If you are genetically male and think that you might want to have children at any point in the future, it’s worth freezing a sample of your sperm now. It’s a low-cost way of increasing the chance your future children will be healthy.
Because men produce new sperm on a very regular basis, and mutations accumulate with age, sperm from older men will generally have more mutations than sperm from younger men. Interestingly, this is not true for women – while women face declining fertility and increased risk of various complications in their late 30s and 40s, their eggs have all been present since birth and thus have the same low number of mutations regardless of when they are used. The graph I’ve attached here shows the steadily increasing rate of mutations associated with paternal age. It implies that there’s a benefit to freezing sperm as early as possible and then using those frozen “young” sperm when it’s time to create children.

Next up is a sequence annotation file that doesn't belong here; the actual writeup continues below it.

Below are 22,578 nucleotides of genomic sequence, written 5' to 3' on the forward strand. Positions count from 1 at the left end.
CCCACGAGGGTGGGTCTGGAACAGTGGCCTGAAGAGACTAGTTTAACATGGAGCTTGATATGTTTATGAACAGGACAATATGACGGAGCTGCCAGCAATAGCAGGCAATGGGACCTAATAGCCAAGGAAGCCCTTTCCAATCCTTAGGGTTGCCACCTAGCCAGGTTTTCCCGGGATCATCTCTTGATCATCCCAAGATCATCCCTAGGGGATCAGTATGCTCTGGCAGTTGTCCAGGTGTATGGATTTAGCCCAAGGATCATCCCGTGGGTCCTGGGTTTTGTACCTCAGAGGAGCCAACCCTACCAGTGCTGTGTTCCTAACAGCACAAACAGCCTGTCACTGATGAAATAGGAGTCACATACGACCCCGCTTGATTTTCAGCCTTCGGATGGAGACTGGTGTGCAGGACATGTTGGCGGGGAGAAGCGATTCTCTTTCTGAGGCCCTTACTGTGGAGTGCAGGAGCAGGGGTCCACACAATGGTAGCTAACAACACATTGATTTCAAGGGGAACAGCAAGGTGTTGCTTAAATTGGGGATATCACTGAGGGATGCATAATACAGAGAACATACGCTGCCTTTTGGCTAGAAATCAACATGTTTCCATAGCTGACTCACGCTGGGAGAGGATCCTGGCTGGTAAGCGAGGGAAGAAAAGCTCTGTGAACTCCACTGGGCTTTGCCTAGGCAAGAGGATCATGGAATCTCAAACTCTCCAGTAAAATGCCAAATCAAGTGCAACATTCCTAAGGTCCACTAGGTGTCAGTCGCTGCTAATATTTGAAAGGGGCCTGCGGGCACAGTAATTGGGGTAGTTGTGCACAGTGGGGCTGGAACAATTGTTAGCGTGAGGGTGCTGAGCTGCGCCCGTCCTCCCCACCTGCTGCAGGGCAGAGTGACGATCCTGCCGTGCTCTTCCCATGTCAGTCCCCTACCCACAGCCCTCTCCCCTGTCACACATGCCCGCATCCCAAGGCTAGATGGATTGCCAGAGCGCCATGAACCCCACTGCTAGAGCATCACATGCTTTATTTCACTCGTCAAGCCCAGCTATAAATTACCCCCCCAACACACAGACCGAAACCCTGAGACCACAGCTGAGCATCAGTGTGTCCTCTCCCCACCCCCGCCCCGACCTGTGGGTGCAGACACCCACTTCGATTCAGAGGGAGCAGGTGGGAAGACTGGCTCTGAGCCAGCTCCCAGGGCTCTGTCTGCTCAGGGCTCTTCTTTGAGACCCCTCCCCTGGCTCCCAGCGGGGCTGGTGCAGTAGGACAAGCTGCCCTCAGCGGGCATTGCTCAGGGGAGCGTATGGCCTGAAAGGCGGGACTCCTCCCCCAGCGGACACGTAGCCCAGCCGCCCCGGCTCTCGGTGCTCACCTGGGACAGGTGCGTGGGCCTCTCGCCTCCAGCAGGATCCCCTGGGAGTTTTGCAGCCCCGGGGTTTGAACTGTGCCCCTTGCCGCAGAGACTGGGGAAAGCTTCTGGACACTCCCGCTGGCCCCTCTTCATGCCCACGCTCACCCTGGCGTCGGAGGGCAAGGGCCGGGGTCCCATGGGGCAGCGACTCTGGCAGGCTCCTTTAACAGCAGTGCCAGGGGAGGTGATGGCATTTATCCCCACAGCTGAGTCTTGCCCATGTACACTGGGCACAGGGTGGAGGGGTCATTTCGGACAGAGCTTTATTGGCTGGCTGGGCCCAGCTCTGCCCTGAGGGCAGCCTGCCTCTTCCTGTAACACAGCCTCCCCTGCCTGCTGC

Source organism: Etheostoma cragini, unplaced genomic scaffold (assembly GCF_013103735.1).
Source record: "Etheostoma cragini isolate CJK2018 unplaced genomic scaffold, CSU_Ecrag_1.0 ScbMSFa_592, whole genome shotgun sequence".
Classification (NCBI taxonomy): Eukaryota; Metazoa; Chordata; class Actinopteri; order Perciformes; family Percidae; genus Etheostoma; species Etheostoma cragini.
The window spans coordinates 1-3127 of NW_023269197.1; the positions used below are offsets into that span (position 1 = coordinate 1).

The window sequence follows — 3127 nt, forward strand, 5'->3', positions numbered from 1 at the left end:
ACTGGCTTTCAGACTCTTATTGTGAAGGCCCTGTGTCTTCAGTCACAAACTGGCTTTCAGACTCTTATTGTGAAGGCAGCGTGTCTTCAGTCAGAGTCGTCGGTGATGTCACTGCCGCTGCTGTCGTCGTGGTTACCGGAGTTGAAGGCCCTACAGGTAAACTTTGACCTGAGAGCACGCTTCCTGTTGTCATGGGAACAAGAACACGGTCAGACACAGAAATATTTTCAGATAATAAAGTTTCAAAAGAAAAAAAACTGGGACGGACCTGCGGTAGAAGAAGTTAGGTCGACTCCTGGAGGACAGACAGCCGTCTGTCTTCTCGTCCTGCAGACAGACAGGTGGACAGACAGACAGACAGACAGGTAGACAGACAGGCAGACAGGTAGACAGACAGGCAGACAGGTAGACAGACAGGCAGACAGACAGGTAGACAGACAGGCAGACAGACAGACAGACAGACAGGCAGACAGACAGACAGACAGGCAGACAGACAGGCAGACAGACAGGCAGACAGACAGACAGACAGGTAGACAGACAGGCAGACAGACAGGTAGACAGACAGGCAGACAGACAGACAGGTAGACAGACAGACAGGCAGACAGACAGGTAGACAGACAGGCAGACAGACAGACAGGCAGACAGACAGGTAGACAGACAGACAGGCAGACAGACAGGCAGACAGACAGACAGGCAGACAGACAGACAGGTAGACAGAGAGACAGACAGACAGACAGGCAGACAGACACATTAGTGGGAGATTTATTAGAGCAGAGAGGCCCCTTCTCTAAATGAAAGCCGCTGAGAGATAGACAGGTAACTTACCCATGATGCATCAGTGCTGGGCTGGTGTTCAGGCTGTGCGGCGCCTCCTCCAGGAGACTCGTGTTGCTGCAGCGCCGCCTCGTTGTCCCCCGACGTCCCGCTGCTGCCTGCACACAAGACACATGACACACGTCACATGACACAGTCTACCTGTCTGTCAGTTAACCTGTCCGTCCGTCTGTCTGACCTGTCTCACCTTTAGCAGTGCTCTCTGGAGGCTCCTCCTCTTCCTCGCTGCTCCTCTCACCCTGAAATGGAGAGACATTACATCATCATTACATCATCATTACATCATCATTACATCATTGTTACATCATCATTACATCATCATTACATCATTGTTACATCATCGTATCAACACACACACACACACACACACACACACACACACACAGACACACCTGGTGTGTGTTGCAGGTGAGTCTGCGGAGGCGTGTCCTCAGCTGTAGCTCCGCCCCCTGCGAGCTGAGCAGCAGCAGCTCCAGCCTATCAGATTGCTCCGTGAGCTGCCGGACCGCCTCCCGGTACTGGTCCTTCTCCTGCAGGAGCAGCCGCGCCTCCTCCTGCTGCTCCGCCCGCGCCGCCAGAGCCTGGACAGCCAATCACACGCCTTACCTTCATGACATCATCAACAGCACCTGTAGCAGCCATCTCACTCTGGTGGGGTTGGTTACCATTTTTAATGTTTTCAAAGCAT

The topic of just how responsible these mutations are for increases in autism, ADHD, schizophrenia, and other disorders is being hotly debated right now. Many studies point to an increased risk with increased paternal age, but it’s really hard to disentangle other factors such as the fact that men who reproduce later in life are more likely to have older partners and are more likely to carry some autistic traits. This is one of those cases where the science is not fully decided, but there’s enough evidence indicating a risk that it’s worth having sperm frozen as a preventative measure.
Here are some links for further reading :